Garden Replanting and Water System
Last week, the visiting rabbit ate the tops of some of our beans and various vegetables. Therefore, we will replant those. Additionally, I need to finish the garden water system.
Smoking Beef Bacon
We are big fans of beef bacon and are experimenting with processes and recipes for smoking our own. We have a bit over six pounds of beef in a sweet, smoky pepper brine that will go into the smoker mid week. The mesquite wood chips are ready. We just need to soak them in advance of starting the smoking process. We’ll turn the smoker on, insert the wood chips, and put the meat into the smoker. We have great expectations for the outcome of this beef bacon! We’ve heard that bacon can be made from a well marbled sirloin roast as and alternative to using a brisket or beef navel cut, so we are giving it a try. We will let you know how it turns out.
Rabbits love newly germinated beans. Old timer trick to stop them from eating your young plants: plant the seed then take tin cans with the bottom & top removed and place around the seed and slightly bare the bottom with soil. The beans will still geminate and the seedlings cannot be eaten by the rabbits. By the time the seedlings reach the top of the can the plant is to biter for the rabbits to eat. Remove the tin can.
Tin cans with the newly designed molded bottoms are somewhat of a challenge to remove the bottom. Older designed tin cans are easier to remove.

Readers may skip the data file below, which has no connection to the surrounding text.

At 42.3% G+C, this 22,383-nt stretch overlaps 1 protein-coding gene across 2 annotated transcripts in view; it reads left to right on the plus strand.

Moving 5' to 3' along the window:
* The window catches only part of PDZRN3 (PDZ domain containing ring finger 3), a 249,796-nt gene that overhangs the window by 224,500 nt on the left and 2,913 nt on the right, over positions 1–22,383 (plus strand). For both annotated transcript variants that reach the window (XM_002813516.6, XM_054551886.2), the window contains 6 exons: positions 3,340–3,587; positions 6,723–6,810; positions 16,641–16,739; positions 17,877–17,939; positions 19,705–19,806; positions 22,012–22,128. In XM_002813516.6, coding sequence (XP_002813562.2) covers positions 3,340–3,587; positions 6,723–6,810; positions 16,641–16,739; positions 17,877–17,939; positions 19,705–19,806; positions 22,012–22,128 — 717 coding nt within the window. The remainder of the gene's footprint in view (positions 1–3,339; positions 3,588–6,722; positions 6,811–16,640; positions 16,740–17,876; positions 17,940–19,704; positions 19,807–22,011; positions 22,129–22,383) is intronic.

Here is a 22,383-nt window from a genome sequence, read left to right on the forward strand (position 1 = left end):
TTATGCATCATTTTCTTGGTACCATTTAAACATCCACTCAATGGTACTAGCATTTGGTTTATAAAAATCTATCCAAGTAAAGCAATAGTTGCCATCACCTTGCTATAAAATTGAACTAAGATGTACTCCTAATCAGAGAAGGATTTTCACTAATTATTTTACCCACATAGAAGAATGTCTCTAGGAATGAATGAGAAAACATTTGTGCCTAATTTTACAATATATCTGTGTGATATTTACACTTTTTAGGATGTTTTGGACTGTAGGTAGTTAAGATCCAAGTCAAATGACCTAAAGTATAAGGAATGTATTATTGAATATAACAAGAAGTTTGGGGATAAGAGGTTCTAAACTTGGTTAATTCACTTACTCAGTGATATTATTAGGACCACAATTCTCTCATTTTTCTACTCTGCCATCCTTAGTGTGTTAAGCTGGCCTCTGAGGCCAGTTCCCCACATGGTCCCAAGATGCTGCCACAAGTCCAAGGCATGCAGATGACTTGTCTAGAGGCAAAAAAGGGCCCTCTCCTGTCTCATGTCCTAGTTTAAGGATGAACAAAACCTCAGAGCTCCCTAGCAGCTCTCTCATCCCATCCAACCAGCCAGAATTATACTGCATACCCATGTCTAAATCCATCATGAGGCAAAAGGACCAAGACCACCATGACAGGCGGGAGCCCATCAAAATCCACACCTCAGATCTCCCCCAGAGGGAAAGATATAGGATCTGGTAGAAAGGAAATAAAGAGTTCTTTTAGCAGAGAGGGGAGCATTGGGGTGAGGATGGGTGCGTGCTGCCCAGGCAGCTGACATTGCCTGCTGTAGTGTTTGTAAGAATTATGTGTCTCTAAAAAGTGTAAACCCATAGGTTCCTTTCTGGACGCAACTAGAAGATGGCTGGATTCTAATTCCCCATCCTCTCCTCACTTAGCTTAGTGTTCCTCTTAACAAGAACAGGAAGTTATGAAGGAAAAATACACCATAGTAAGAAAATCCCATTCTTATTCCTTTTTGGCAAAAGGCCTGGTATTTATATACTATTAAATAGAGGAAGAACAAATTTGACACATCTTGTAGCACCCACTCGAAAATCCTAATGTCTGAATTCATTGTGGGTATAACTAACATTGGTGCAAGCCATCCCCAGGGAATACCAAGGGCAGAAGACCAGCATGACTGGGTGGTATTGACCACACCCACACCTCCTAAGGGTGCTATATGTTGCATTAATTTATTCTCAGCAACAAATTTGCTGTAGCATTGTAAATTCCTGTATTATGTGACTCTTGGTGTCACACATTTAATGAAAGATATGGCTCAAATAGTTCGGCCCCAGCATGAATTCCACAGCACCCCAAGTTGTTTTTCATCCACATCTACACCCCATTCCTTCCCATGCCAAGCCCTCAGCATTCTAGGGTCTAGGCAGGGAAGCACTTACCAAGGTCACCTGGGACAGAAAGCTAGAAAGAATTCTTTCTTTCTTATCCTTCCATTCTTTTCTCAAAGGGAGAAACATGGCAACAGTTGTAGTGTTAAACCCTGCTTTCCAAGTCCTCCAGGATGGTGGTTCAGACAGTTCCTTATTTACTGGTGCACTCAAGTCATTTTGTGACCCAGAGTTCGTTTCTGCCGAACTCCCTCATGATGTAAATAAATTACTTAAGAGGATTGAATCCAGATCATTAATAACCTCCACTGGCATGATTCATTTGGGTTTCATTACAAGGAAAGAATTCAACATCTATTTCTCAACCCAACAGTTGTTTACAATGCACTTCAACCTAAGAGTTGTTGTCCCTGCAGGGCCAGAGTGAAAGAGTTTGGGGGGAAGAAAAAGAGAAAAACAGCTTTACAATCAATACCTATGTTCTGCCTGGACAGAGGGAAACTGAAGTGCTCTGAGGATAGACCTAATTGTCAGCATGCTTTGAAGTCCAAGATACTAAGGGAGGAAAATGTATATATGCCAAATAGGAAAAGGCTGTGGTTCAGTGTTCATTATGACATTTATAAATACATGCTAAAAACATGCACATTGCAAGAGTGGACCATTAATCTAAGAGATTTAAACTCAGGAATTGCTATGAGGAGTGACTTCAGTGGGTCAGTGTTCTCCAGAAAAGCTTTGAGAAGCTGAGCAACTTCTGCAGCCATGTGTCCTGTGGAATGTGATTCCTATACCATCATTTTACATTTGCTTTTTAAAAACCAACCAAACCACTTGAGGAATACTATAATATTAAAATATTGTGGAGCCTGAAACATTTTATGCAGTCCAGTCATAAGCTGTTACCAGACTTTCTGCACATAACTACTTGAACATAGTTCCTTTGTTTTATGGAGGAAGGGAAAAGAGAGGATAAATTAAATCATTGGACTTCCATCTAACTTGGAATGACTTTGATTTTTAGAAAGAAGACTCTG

Beef bacon sounds very interesting, don’t know how I’ve missed it over the years. Please keep us updated with results and suggestions.
What does the term ‘summer broken’ mean for the horses?
Because we live in snow country, we do not ride our horses in the winter for their safety and ours. Deep snow and icy areas can cause injuries to both parties. Therefore, the horses get a long winter vacation from riding. Come spring they may not wish to come under human control/get back to work, again. They have lots of excited energy, “pretend” to spook easily and are in general very unpredictable. So to summer break them, we need to ground work them for a week or two before getting up on them. We lead them around, the property showing them all the “spooky” areas, tie them up, brush them, clean hooves, love them up, correct them when they don’t give us their full attention, bang things around them, saddle and bridle them and lunge them in the arena in fairly tight circles, asking them to give us their full attention while they walk, trot, canter, step over logs, et cetera. After dominance and compliance/a good working relationship and understanding have been achieved. We mount and ride them on a lunge line for a day or two in the arena. If, after this, they’re behaving well, we’ll trail ride around the property. At this point, we consider them “summer broke” and are willing to take them off property for trail rides.